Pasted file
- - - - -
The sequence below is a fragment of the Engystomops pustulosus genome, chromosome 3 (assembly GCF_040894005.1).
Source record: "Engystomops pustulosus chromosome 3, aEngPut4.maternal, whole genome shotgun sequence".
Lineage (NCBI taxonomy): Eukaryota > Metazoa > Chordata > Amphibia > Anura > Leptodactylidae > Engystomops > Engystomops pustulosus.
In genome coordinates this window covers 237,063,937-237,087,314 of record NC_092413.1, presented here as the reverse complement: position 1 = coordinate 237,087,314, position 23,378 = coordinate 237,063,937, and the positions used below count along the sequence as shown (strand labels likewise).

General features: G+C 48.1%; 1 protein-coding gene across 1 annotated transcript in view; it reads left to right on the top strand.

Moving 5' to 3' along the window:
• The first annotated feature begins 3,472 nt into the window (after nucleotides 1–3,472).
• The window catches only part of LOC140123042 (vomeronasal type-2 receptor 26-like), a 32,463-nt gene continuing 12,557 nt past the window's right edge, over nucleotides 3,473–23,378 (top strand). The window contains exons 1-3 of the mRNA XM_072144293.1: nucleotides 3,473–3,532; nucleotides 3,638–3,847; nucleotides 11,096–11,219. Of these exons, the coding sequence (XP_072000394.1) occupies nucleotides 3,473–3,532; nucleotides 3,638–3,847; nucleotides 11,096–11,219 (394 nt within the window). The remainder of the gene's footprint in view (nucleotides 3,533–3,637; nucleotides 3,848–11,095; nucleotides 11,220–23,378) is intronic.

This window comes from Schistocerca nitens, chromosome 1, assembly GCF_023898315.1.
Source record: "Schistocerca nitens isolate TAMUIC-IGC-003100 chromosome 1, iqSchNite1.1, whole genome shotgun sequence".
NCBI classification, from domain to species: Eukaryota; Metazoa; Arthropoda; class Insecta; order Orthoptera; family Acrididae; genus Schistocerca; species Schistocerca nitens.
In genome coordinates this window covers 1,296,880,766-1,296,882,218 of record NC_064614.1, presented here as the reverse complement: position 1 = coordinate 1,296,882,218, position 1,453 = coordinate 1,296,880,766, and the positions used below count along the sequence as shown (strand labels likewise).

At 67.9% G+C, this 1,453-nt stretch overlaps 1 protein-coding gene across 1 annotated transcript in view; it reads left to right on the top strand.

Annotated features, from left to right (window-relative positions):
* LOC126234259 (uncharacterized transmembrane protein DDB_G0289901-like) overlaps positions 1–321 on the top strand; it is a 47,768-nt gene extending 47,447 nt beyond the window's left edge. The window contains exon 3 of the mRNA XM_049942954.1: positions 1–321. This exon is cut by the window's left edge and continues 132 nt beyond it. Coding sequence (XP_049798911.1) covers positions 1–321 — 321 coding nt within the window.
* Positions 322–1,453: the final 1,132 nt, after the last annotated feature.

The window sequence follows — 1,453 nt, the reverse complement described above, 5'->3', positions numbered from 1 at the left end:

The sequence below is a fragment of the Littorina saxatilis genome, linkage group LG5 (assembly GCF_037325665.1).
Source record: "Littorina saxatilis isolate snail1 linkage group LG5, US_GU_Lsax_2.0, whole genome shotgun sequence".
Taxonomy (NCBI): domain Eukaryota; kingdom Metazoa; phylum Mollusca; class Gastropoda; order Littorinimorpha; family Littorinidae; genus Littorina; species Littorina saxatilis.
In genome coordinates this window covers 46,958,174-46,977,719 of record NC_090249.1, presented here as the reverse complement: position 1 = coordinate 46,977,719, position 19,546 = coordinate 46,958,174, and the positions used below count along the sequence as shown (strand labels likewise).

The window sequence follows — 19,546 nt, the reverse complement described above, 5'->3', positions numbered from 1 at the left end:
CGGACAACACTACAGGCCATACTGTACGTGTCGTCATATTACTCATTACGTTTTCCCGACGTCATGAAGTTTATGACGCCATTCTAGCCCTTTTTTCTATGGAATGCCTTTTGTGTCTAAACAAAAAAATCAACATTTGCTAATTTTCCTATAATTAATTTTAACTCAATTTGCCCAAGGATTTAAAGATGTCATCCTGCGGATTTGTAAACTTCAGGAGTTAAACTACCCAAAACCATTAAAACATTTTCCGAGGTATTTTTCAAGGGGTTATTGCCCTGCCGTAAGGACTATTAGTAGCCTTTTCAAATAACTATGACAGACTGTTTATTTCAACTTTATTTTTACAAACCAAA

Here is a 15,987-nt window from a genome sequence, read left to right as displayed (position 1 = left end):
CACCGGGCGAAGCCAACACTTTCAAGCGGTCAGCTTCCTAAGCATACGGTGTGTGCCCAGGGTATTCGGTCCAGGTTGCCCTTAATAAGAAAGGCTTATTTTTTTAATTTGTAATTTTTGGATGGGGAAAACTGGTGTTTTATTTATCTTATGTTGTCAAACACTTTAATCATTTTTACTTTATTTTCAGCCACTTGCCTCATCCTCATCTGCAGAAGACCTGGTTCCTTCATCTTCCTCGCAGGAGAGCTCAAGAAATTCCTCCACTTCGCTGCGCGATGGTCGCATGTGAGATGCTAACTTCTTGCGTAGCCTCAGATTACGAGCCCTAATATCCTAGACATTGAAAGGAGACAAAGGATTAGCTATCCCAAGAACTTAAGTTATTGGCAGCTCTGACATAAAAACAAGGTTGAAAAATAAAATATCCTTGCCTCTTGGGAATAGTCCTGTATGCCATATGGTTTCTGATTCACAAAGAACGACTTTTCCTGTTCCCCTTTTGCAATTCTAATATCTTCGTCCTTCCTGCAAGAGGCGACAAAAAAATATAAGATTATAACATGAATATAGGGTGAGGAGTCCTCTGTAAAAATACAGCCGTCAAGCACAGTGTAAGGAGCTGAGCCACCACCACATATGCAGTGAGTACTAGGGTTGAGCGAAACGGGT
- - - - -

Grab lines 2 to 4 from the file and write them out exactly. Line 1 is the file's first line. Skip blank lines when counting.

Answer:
Source record: "Engystomops pustulosus chromosome 3, aEngPut4.maternal, whole genome shotgun sequence".
Lineage (NCBI taxonomy): Eukaryota > Metazoa > Chordata > Amphibia > Anura > Leptodactylidae > Engystomops > Engystomops pustulosus.
In genome coordinates this window covers 237,063,937-237,087,314 of record NC_092413.1, presented here as the reverse complement: position 1 = coordinate 237,087,314, position 23,378 = coordinate 237,063,937, and the positions used below count along the sequence as shown (strand labels likewise).